608 pages of non-stop Fighting Game Science
Fighting games are about more than competition. At their best, they are about taking the most simple of design concepts (be better at hitting someone than they are at hitting you) and using game theory magic to somehow evoke years of replayability and depth.
For decades, fighting game strategy guides didn’t even come close to doing justice to the games they covered. No matter how insightful and knowledgeable the writers of those guides were, the limits of print excluded them from doing too much more than giving out some basic strategy, combos, and overview of how the game’s system works.
The internet changed all that. There are now countless places to learn just how deep most fighting games can go. If print strategy guides are to serve any purpose at all in the future we’re living in, they’re going to have to deliver something special. They’re going to have to curate information with an expert eye, delivering only the information that you need, relieving you of the burden of wading through reams of irrelevant information online. They’re going to have to be equally accessible to both veterans and beginners. They’re going to have to give you insights that you just can’t find anywhere else.
With few exceptions, Brady Games’ Ultra Street Fighter IV Official Bible does all that and more.
Unlike most regular Bibles, the USF4 Bible starts with a 37 page, small print glossary that explains just about every word in the specialized language of Street Fighter 4 players, from slang terms like “Shenanigans” to official jargon like “Soft Knockdown”. Derogatory slurs like “Scrub” are oddly absent. My guess is the writers of the guide are more than familiar with the uglier side of the FGC-bonics, but chose to omit those words as they are generally used to be a jerk and not to better understand the game. While I would have loved to read an official definition of a scrub (mostly to see if I really do fit the bill), it’s still good form for them to err on the side of positivity.
The glossary also contains stats on every characters’ Walk, Sash, Backdash, Jump, Vitality Bar, and Stun threshold. This sort of attention to detail carries over into the character specific info. Damage, frame data, hitbox location, and just about every other bit of minutia you could ask for on every move of every character is fully displayed through text and visual diagrams. On top of that, Throws, Focus Attacks, Basic Combos, Special Attacks, EX’s, Supers, and Ultras get extra detailed. strategy focused explanations. You’ll be 8 pages in on most characters before you’ve fully reviewed the basics.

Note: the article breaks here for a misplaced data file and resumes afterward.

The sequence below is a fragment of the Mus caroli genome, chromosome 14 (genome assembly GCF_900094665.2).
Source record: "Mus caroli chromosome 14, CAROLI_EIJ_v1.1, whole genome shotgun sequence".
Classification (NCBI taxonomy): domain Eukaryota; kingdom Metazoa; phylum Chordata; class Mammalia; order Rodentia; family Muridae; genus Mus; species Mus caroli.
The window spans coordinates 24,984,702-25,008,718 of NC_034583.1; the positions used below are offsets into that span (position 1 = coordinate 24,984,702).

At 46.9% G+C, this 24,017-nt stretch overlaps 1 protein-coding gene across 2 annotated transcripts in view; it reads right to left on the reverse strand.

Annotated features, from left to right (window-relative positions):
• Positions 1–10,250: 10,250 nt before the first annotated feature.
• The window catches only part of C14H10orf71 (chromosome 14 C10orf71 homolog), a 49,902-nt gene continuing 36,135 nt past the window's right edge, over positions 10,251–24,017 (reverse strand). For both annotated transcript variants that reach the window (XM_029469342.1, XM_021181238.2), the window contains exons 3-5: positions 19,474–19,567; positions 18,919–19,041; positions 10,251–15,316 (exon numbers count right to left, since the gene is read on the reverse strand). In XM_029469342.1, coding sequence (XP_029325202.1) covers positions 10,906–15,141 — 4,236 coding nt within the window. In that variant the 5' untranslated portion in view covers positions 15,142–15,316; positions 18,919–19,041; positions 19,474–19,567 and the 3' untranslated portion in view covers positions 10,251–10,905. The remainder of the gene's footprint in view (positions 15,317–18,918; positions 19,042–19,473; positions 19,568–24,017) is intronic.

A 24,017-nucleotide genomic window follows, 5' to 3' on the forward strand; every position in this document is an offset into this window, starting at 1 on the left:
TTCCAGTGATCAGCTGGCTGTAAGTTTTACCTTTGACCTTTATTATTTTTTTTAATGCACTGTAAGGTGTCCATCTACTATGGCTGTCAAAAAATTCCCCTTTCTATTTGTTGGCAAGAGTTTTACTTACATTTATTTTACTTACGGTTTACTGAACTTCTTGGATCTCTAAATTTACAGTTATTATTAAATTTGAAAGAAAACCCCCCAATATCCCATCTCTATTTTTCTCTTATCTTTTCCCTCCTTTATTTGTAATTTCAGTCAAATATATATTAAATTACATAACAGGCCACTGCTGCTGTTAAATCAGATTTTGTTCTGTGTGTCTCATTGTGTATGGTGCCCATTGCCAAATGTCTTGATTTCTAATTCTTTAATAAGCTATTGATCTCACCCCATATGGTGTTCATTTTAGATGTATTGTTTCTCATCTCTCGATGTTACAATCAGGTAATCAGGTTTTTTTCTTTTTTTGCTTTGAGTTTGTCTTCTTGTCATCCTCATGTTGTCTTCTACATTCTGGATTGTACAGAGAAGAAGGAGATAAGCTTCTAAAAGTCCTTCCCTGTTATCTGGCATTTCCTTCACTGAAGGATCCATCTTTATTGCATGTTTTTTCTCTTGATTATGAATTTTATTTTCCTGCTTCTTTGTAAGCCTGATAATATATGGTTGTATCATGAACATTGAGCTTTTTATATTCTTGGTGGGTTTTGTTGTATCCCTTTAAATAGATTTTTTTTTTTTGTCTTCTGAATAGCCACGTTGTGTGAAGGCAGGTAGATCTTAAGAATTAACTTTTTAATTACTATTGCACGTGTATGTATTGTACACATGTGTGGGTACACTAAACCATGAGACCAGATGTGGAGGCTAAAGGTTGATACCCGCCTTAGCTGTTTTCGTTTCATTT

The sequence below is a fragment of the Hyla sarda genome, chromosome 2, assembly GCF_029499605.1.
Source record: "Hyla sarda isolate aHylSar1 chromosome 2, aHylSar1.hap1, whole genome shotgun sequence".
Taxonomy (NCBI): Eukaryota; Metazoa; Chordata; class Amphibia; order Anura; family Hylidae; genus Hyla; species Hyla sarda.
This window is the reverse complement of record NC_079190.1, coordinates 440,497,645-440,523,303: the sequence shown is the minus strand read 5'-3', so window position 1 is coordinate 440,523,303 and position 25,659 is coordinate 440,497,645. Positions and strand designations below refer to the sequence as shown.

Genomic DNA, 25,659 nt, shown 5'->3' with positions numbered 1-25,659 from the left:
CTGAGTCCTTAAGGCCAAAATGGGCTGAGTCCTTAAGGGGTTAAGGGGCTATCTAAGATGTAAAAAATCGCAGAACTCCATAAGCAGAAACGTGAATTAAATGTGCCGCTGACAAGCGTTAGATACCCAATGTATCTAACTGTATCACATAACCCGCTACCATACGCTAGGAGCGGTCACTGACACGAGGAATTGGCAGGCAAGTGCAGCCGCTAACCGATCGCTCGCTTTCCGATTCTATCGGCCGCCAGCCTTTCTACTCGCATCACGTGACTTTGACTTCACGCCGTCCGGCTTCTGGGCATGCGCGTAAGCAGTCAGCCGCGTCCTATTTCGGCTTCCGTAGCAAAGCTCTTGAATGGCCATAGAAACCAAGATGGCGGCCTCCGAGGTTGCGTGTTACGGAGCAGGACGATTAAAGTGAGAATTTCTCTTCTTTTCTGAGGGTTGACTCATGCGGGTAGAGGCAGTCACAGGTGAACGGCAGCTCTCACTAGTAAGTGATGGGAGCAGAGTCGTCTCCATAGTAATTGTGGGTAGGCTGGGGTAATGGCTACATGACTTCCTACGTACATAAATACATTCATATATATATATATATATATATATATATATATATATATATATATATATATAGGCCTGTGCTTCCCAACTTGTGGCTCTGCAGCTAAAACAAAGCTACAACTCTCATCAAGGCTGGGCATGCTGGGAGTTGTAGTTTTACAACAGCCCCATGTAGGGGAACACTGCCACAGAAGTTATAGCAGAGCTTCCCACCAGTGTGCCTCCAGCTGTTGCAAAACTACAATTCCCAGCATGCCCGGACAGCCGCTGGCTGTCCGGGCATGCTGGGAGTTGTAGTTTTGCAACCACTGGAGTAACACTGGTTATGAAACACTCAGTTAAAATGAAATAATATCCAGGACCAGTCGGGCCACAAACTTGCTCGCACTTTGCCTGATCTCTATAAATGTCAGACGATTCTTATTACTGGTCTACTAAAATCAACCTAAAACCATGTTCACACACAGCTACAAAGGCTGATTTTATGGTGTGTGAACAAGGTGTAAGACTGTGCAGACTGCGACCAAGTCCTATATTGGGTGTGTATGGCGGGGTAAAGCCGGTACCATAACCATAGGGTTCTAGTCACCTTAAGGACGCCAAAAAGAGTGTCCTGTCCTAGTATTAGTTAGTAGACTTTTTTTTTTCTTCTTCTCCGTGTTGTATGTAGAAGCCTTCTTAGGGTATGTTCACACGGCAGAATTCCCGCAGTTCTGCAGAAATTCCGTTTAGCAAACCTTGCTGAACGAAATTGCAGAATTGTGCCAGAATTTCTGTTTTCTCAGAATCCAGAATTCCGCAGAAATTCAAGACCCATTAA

From there the Bible gets into how one should think when approaching each character; which Ultra to choose, general pros and cons of each fighter, best/worst match-ups, the long range, mid-range, short range and wake up strategies. It’s very dense, but never repetitive. If you’re new to the game and it’s terminology, you’ll be referencing the glossary on a regular basis. It also makes for fascinating reading, for both the competitive player and for those who are just suckers for pondering game design.
Each character section finishes off with a detailed list of big damage combos that would do Skillz MacGregor proud. Best uses and specifics on the timing/structure of each combo is not surprisingly explained in great detail. If you were disappointed that the new characters in Ultra aren’t accessible in USF4‘s challenge mode, fire up training mode and try taking these combos on instead. They’ll be more than enough to keep you busy.
So what’s missing from the book? Not a lot, but I was surprised to see no tier rankings anywhere in the tome’s 6-8 pages. I understand why. This book is just about the facts, and tiers aren’t facts. They are subject to change as players-to-game dynamics evolve over time and new things are discovered about match-ups and techniques. Still, a loose “Our theory on who’s best in Ultra Street Fighter IV” chart would have been appreciated. Also, second opinions on all of the overview of each character would have been nice. There are a lot of different ways to approach each member of USF4‘s roster. While you’re not likely to ever find someone who thinks Zangief is best played at long range, it still would have been nice to get an alternate perspective.
The only other complaint I have is that there’s no mention of which version of each character is “better”. Most veterans agree that its easier to win with Vanilla Sagat than SSF4 Sagat, but that sort of opinion is largely missing here. That said, there is an extremely detailed description for each fighter’s changes from game to game, so it’s not too hard to figure out for yourself which iteration of what character is most effective.
It’s also worth noting that the USF4 Bible is NOT an art book. Not even close. Most strategy guides of old used to dedicate at least a few pages to promotional or production art, but there’s not room in the USF4 Bible for that kind of thing, even at 608 pages. Each character profile page contains said character’s primary art, and each page that follows shows off their character select art on the side. If an art book is what you’re looking for, you’ll have to head over to Udon (which is probably a good idea anyway).
Just as real life religious texts are meant to work in tandem with the experience of living day to day life, Ultra Street Fighter IV and its Bible were meant to compliment each other in ways that form a whole that is larger than the sum of its parts. Though you could technically spend just as much time digging into this book as you could the game (it took me quite a few hours to fully ingest and process it’s full contents), that wouldn’t wouldn’t do either justice. Regardless of how you enjoy it, this is still the most detailed and deep strategy guide for a fighting game I’ve read yet. Lets hope Smash Bros. gets the same treatment someday.